American Legislative Exchange Council – website.  You may want to look at some of their model education bills.  You might be surprised  see some of the same bills that have been introduced in Mississippi recently.

What You Need To Know About ALEC.  The now embattled organization has been working to destroy public ed for the past forty    years. Here’s   what you need to know about how they’re doing it.

By Diane Ravitch


A Smart ALEC Threatens Public Education:  Coordinated efforts to introduce model             legislation aimed at defunding and dismantling public schools is the signature work of         this conservative organization.


By Julie Underwood and Julie F. Mead, Phi Delta Kappan

Start with the Foundation: How to Improve Public School Education

There are three guarantees in America: taxes, death, and ten years from now the same discussions on how to improve public school education will be taking place. Looking ten years into the future, money will still be needed to fund education; poverty will still be an issue impacting education; students in America will still lag behind the rest of the world in math and reading; and parents, politicians, and educators will still be looking for answers to never ending education issues. Why? The answer is really quite simple: when it comes to improving education we are idiots! We continuously focus on the issues we cannot control and ignore the ones we can control. When it comes to education, we are always polishing the car, but never inflating the tires, or when we come to a seemingly impassable gorge, we spend the majority of our time paying lip service to the gorge and trying to find ways around it rather than building a bridge over it.

It is time we stop worrying about the issues we can’t control and focus on the issues we can control. Year after year, we have the same discussions about education, and year after year, we apply the same old band-aids or invent new ones to stop the bleeding. The result is we are slowly bleeding to death! Although money is definitely needed to fund education, money by itself, like charter schools, vouchers, and privatizing public schools, will not resolve the problems.   Robbing Peter to pay Paul, as charter schools, vouchers, and privatizing schools do, is not a viable long-term solution to what ails public education. Trying to fix education issues the way we currently do is like trying to fix an airplane with a dangling wing in midflight. It can’t be done!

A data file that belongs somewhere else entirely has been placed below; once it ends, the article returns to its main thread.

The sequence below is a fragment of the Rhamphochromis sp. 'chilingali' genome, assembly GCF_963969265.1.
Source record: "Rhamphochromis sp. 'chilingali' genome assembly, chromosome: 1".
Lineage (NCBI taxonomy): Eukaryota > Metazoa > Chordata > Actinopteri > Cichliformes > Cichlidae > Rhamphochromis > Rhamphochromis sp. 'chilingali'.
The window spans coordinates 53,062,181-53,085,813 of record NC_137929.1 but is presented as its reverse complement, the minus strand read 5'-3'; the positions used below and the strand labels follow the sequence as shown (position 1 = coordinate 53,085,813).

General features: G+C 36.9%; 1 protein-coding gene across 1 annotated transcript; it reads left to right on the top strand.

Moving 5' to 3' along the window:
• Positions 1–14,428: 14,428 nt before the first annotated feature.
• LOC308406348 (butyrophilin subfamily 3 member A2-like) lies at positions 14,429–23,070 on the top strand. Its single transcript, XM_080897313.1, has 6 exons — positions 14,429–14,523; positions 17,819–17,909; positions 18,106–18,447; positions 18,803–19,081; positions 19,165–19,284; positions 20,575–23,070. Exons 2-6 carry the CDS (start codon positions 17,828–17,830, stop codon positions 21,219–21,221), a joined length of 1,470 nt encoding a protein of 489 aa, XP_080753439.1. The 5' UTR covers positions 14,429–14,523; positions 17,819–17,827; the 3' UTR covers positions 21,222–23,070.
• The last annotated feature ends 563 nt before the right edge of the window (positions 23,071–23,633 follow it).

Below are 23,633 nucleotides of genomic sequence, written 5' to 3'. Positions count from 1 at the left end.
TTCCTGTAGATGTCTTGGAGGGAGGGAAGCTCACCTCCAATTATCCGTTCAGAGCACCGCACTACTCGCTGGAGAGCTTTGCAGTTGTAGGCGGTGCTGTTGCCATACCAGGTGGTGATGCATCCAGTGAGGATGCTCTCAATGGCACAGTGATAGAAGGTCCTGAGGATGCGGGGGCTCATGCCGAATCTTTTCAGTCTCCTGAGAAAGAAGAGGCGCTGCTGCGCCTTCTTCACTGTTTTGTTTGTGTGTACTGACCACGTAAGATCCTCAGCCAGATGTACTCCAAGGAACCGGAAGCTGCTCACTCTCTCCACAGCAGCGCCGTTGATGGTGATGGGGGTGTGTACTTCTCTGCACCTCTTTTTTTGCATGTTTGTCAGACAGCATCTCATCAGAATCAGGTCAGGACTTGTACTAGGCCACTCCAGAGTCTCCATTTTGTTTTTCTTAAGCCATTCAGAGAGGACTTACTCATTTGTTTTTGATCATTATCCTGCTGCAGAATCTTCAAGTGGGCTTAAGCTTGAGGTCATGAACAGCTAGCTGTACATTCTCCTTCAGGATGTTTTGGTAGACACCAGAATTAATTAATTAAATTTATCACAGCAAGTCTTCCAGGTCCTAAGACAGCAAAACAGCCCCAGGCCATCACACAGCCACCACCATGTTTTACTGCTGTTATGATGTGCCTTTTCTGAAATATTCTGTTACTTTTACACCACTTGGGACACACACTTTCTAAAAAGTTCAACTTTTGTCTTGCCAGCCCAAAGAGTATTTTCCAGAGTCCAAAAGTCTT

Discussions on how to improve public school education have been on-going for decades. Few of the problems we are facing today are new; they have simply been magnified by time and neglect. Issues such as education funding, classroom discipline, graduation rates, school attendance, parent involvement, and accountability are nothing new. These have always been issues, but not until the 1983 Nation at Risk Report did the public and the politicians truly begin to take notice. Over the years since the report, more attention has been given to graduation rates, teacher preparation and quality, and student accountability, but for the most part, we keep doing the same old same old year after year after year. It is as though we believe if we keep doing something long enough, even if it is wrong, eventually it will fix itself or become the new norm.

We keep trying to fix education by applying fresh paint and adjusting the seat up and down, but when all is said and done, we have done nothing but give a facelift to a sagging foundation! For example, we are constantly trying to improve middle school and high school by addressing the symptoms of a greater problem. With a few adjustments, the majority of the academic problems we see at the middle and high school levels could be resolved by strengthening the foundation these grade levels are built upon. The foundation for every level of education from elementary school through college lies in grades K – 4 reading and math, and unfortunately, that is where the foundation is sagging most in public schools.